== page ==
They are the most popular rechargeable batteries being produced in standard sizes such as AA, AAA etc. They are considered as the most suitable replacements of the alkaline batteries in many applications. The voltage of each shell is 1,25 Volt. This voltage is lower than that of the alkaline (1,5 Volt) but higher of the Ni-Cad (1,2 Volt).
Advantages: High capacity, come in standard sizes, easy to be charged.
Disadvantages: More expensive than the Ni-Cad, they lose their charge quickly when not in use and are not suitable for use in high energy ‘’thirsty’’ systems.
Differences between Ni-MH and hydride Ni-MH batteries.
Both types are rechargeable 1,2 Volts systems being interchangeable between them. The main difference is the hydrogen absorption ability from the alloy which is used in the anode of the hydride Ni-MH batteries (negative electrode) which replaces the cadmium electrode being in use in the Ni-Cad batteries. Usually the Ni-MH batteries have better performance and they are environment friendly as they do not contain cadmium which is a heavy metal.
How many times the hydride Ni-MH battery can be recharged?
The life time expectance of a battery depends on a series of factors such as the construction method, usage plan and storage conditions. Ni-MH batteries are more sensitive to prolonged charge than the Ni-Cad, which ends up to a shortened ‘’life’’ time if they are always submitted to extent charge. Also storage in a high temperature environment will lead again to the same shortened life time. With proper handling today’s Ni-MH batteries can be charged and discharged for hundreds of times.
Why batteries become hot during charging?
It’s a normal procedure due to the energy that the charger ‘’pumps’’ in the battery during the charging cycle. Generally, the faster the charge the higher the temperature. At the end of the charging cycle the battery’s temperature should drop to normal (room temperature) within a few minutes.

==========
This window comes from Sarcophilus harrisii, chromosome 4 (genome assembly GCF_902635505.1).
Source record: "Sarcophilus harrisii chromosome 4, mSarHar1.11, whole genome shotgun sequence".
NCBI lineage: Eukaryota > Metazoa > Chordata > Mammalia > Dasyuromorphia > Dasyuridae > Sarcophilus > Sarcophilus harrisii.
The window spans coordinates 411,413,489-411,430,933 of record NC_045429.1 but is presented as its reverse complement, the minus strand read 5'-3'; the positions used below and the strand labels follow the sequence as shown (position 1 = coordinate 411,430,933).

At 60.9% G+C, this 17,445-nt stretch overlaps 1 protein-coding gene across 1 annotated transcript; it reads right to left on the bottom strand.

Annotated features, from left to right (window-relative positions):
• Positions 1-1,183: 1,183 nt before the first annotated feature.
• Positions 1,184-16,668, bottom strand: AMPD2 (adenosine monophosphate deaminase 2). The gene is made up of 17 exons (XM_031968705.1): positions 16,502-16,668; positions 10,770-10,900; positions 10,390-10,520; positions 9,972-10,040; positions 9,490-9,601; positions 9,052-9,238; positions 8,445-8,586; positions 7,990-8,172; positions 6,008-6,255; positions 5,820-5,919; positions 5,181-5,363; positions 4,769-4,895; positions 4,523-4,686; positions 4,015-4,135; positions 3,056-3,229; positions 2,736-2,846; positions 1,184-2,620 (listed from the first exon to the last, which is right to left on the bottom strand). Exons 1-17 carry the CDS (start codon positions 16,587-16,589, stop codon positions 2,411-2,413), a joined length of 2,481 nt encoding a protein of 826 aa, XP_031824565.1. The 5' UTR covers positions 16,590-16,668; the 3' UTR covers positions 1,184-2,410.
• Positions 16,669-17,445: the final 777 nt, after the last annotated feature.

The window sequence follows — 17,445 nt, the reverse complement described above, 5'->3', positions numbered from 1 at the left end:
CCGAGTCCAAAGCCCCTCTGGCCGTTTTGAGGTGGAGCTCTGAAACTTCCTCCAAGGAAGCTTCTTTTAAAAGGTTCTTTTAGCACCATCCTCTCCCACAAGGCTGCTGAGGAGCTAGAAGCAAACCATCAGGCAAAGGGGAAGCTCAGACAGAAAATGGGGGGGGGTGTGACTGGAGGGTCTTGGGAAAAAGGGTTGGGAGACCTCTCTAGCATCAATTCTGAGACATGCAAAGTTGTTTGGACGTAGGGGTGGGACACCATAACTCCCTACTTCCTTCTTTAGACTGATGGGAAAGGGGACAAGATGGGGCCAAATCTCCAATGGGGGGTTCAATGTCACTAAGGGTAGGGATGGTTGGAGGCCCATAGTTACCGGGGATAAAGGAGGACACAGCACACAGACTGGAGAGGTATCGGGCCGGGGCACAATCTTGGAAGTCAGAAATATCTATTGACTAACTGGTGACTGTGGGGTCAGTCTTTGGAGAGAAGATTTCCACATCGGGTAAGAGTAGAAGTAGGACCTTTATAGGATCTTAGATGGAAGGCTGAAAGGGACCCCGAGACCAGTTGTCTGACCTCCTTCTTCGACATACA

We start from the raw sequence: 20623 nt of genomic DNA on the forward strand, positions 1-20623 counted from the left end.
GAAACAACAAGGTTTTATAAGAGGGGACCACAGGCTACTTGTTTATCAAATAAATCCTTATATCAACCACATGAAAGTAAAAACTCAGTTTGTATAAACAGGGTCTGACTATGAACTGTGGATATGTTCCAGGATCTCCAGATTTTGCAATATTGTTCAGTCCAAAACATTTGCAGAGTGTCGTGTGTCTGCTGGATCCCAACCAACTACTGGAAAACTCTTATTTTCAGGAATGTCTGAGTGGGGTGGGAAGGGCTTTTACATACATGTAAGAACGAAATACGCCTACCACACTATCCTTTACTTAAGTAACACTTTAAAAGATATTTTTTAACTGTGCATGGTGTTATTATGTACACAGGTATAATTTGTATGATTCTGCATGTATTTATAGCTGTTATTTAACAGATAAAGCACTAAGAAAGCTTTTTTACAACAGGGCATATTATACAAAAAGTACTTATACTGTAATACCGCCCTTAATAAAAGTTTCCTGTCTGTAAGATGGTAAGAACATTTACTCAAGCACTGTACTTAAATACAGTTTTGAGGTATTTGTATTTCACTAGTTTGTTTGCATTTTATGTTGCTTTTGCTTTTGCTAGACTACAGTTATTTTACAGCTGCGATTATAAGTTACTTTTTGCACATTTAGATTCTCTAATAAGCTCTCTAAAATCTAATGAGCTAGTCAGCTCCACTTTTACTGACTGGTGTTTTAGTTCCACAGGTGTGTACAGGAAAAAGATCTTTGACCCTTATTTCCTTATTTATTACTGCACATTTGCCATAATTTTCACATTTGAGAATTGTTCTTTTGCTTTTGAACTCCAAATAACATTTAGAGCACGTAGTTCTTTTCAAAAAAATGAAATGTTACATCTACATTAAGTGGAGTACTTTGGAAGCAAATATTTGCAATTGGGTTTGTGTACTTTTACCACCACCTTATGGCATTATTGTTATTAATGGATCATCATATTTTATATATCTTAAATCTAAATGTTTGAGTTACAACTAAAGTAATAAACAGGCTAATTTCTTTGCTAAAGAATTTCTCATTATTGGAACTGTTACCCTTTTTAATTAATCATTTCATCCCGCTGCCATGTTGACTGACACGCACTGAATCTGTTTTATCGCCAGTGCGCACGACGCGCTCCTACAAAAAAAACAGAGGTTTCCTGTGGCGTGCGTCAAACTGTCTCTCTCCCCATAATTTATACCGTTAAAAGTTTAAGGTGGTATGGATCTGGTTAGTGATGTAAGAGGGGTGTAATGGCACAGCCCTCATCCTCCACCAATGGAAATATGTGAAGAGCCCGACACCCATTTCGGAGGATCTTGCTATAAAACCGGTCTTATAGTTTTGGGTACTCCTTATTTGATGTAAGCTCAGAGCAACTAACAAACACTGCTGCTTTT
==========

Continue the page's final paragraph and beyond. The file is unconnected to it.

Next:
How long Ni-MH battery remains charged?
Latest generation batteries have been improved to such an extend so they maintain their 70% of their initial charge for a 6 months period of time, being storaged in a normal temperature environment.
Life time expectance.
Up to 5 years, if properly storaged. After a prolonged storage period several charging/discharging cycles are advised to ‘’wake them up’’ .
Batteries condition check.
Due to their constant discharging is difficult to define a certain quality check for the Ni-MH batteries. For fully charged batteries a battery checker which measures the voltage in a closed circuit may be used as a general guide to define if the battery is usable or defective. A voltmeter which measures the voltage in an open circuit is not reliable, so it is not recommended. The best way to measure their performance is to monitor the time and the voltage during a controlled discharging.